The tech startup boom has been one of the most important and visible economic “growth engines” of the past half-decade. The boom was spurred, in large part, by the success and excitement over Facebook, Uber, Airbnb, and similar companies, which led to a widespread search for the “Next Facebook” or billion dollar “unicorn” company. Unfortunately, the tech startup boom has devolved into a dangerous bubble as a result of record low-interest rates and the trillions of dollars worth of liquidity that is sloshing around the globe as a result of central bank quantitative easing (QE) programs.
As an Austrian economist, I believe that central bank manipulation of borrowing costs (typically by holding interest rates too low) creates false signals or “fool’s gold” business and economic booms that trick investors into jumping into “hot” trends, only to lose their shirts when borrowing costs are inevitably increased again. These bad investments are called malinvestments and occur largely as a result of central bank market distortions rather than organic market forces. I believe that a very high proportion of today’s tech startups will prove to be malinvestments when the current boom turns into a bust.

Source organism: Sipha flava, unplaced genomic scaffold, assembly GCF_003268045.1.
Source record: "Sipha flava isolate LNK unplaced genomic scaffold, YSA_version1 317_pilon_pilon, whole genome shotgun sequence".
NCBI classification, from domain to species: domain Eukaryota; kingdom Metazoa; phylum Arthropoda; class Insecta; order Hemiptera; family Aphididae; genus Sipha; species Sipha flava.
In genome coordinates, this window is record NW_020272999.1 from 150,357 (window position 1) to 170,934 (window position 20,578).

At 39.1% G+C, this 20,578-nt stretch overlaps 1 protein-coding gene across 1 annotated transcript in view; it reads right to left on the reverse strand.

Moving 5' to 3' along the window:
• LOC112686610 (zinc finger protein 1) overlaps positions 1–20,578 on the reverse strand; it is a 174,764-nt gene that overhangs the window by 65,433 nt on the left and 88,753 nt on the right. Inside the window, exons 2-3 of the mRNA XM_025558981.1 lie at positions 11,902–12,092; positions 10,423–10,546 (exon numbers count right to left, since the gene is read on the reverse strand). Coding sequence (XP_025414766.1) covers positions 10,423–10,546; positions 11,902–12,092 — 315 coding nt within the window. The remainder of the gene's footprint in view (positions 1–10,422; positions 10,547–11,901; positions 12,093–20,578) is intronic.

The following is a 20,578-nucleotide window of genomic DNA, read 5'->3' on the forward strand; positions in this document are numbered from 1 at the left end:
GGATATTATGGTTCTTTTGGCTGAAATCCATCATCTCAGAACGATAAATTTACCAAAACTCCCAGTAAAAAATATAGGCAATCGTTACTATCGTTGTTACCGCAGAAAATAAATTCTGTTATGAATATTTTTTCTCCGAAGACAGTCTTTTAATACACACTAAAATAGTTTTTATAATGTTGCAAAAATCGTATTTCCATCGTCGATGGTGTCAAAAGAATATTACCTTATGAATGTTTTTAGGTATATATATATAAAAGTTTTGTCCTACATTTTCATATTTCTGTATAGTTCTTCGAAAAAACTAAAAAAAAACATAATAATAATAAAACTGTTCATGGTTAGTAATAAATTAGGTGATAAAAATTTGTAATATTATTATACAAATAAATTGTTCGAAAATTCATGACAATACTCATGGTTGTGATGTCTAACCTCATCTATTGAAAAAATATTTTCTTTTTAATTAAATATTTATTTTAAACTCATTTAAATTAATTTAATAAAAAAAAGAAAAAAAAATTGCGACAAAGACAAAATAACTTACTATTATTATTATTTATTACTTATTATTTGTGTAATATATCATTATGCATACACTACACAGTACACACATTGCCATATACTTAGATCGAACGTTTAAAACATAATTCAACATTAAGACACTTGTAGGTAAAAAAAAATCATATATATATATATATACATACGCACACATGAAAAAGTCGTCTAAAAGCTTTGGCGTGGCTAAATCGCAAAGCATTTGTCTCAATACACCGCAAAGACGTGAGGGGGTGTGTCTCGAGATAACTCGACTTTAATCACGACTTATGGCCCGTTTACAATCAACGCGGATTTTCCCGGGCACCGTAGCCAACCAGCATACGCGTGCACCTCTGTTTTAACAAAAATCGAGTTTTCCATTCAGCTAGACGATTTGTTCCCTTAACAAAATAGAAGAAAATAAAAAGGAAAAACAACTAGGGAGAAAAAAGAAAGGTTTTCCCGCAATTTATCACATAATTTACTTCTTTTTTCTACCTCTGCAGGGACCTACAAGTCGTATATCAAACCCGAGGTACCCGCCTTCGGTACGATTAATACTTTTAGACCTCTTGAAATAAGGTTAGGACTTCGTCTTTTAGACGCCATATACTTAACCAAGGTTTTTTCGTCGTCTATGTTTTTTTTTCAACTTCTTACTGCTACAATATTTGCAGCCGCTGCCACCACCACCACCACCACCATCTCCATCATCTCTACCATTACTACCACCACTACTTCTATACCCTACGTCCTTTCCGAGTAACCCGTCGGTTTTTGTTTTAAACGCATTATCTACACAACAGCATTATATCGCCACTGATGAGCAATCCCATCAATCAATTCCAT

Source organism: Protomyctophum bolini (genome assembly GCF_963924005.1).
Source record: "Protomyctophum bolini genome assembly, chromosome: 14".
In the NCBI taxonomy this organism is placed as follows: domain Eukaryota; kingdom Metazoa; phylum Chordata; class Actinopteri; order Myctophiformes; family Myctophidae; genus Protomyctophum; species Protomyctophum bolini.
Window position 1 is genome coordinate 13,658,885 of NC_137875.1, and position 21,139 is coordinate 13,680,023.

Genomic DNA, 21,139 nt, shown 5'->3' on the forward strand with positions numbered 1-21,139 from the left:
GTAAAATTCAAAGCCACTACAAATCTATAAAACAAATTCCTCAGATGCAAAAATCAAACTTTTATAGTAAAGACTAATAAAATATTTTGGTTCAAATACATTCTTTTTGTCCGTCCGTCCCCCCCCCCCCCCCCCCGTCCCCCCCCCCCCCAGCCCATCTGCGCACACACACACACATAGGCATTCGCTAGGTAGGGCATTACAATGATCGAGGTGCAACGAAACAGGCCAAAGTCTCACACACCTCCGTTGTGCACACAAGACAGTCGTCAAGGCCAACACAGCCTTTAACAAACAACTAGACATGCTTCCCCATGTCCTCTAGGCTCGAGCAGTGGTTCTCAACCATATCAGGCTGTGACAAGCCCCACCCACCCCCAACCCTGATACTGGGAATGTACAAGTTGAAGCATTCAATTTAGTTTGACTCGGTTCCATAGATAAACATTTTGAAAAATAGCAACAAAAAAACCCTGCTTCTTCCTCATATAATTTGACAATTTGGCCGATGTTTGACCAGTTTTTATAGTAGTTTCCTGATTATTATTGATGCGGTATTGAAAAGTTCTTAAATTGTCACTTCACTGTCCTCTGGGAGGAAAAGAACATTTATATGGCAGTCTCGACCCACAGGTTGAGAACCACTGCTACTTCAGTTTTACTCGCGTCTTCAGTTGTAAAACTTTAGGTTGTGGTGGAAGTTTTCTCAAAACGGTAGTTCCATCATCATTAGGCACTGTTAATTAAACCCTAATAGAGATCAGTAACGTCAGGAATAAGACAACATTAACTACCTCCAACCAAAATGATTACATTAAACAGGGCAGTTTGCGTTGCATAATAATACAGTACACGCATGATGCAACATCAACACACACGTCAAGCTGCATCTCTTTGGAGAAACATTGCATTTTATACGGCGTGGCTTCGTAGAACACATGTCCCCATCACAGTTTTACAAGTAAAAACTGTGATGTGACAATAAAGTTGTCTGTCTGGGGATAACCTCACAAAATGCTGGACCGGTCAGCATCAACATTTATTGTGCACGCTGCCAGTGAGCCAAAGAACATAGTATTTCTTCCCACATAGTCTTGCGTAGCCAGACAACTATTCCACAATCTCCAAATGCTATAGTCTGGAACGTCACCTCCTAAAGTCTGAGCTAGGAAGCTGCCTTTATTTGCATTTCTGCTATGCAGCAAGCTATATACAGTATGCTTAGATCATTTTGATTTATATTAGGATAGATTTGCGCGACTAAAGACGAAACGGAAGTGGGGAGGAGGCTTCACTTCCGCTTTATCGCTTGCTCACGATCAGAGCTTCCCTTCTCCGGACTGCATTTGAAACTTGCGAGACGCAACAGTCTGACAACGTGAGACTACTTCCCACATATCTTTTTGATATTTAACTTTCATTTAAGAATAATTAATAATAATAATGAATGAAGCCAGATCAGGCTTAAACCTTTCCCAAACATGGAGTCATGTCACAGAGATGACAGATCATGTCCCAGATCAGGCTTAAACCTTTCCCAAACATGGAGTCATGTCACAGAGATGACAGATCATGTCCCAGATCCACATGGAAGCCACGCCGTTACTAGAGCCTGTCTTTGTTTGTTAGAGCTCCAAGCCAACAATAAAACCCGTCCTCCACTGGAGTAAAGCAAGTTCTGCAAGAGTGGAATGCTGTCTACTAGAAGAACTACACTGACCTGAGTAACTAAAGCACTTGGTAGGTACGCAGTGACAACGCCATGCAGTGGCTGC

A recent Wall Street Journal article describes the latest phase of the startup bubble quite well – SoftBank’s Billions Spur Global Race to Pour Money Into Startups
The Silicon Valley money machine is once again in high gear, thanks largely to SoftBank. The conglomerate is injecting billions of dollars into tech, in turn causing deep-pocketed global investors—and some U.S. venture firms—to arm up in response. A record level of late-stage money is flooding in, threatening to keep some startups out of the public markets even longer while heightening concerns that the sector is overvalued.
In recent months, hotly contested companies like ride-hailing service Lyft Inc. and dog-walking app Wag Labs Inc. have received hundreds of millions of dollars more than they sought. Bidding wars are re-emerging, and some once-staid foreign investors are expanding U.S. offices and ditching their ties and suits to court talented entrepreneurs.
“The top companies have as much heat around them as ever and continue to get bid up,” said John Locke, who runs late-stage investing for venture-capital firm Accel Partners.